Reallusion iClone4 Pro review
Such object animation is the easy part; the real challenge is making your avatars move and act naturally. iClone4’s all-important figure animation capabilities are already seriously impressive, starting with drag-and-drop preset animations based on realistic motion capture data. These tracks can then be fine-tuned by interactively changing poses, including improved control over hand gestures.
The biggest changes are to facial animation. Again, the existing power is pretty extraordinary, with the ability to record or type text-to-speech tracks, which are then automatically lip-synced. iClone4 improves this with bone-level morphing, which lets you take interactive control of your avatar’s facial features as either muscle groups or points.
Yet more powerful is the new Puppeteering panel, which lets you select the facial elements you want to control and set an overall mood, such as sad or happy. Then interactively preview your animation in real time simply by dragging your mouse onscreen. Depending on your choices, your character’s face might follow the cursor, smile broadly, grimace and so on. When you’re happy with the effect, switch to Record mode and quickly build up sequences to bring your actors’ faces to life.
After adding your movements, speech and facial expressions, your finished production is ready for output to AVI, WMV, MP4 or Flash format video. This is where some disappointment creeps in. Even with its newly added support for HDR, IBL and facial animation, iClone’s results are clearly software-generated – more computer game than Hollywood blockbuster.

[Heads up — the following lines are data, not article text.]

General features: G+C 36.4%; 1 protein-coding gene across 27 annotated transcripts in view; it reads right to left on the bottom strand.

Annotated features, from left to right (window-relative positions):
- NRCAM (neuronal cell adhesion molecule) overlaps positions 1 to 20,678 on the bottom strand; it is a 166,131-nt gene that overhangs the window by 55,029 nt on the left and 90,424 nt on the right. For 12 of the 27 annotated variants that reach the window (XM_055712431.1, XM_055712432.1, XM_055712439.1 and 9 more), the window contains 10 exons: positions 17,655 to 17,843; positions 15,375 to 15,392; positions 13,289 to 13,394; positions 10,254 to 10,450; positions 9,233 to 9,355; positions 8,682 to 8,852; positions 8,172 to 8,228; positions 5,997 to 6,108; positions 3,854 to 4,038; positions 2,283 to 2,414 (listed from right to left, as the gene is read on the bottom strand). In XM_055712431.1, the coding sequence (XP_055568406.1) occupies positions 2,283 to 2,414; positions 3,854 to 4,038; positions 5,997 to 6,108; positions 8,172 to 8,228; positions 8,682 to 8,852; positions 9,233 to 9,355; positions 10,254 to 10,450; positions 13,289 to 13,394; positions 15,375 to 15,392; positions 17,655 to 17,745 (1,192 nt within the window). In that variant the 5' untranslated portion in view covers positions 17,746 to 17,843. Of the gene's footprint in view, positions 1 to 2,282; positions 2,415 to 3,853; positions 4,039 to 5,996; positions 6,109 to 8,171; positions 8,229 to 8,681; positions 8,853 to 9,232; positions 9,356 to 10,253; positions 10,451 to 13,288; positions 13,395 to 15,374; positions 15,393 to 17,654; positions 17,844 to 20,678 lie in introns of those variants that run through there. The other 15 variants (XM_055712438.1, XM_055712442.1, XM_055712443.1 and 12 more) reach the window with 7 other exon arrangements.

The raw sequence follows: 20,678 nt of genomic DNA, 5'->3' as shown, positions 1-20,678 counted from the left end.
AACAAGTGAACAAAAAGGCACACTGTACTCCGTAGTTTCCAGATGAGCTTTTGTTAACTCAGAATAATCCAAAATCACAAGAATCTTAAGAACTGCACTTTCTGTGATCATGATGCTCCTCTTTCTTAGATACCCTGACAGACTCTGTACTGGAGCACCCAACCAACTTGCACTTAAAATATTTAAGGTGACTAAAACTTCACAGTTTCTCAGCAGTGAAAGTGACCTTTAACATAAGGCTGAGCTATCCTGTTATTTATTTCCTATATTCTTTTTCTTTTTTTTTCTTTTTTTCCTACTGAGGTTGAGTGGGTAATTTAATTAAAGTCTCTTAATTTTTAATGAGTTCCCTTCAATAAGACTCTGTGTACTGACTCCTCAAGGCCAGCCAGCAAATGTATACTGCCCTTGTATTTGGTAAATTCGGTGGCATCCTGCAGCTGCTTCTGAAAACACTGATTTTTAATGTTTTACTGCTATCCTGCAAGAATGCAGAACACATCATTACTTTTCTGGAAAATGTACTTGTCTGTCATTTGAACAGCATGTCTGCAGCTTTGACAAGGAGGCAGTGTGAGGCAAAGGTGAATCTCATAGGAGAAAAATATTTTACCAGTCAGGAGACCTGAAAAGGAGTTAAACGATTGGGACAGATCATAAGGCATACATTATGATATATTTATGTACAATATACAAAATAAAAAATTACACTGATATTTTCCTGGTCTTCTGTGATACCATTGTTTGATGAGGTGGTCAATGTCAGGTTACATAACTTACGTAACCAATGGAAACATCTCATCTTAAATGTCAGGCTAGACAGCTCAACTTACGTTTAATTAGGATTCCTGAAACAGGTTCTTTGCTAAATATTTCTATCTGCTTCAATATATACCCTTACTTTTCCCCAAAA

This might seem inevitable when rendering footage rather than capturing it, but iClone4 Pro might just have the solution with its new video-handling capabilities. You can load video onto any object surface, complete with texturing and blending effects. With Reallusion’s popVideo Converter you can even prepare existing footage with a dedicated mask track, so you can bring in multiple videos of live actors, say, or titles and other special effects that can then be combined with iClone’s 3D capabilities.
Such video compositing is certainly a major feather in iClone4 Pro’s cap. However, in some ways it ends up highlighting rather than closing the gap between genuine live footage and iClone’s generated efforts. The bottom line is that it will be a long time before you can create truly believable movies on your desktop.
Nevertheless, many users will be amazed at what they can already achieve with iClone4 Pro, and it’s certainly good enough for previz, virals and special effects. It’s also – after an unnecessarily steep learning curve – an awful lot of fun. It could pay to take a look at the free EX trial and consider the cut-down Standard version ($80) before committing yourself, but all in all we’re impressed with what iClone4 Pro can do.
|Software subcategory||Graphics/design software|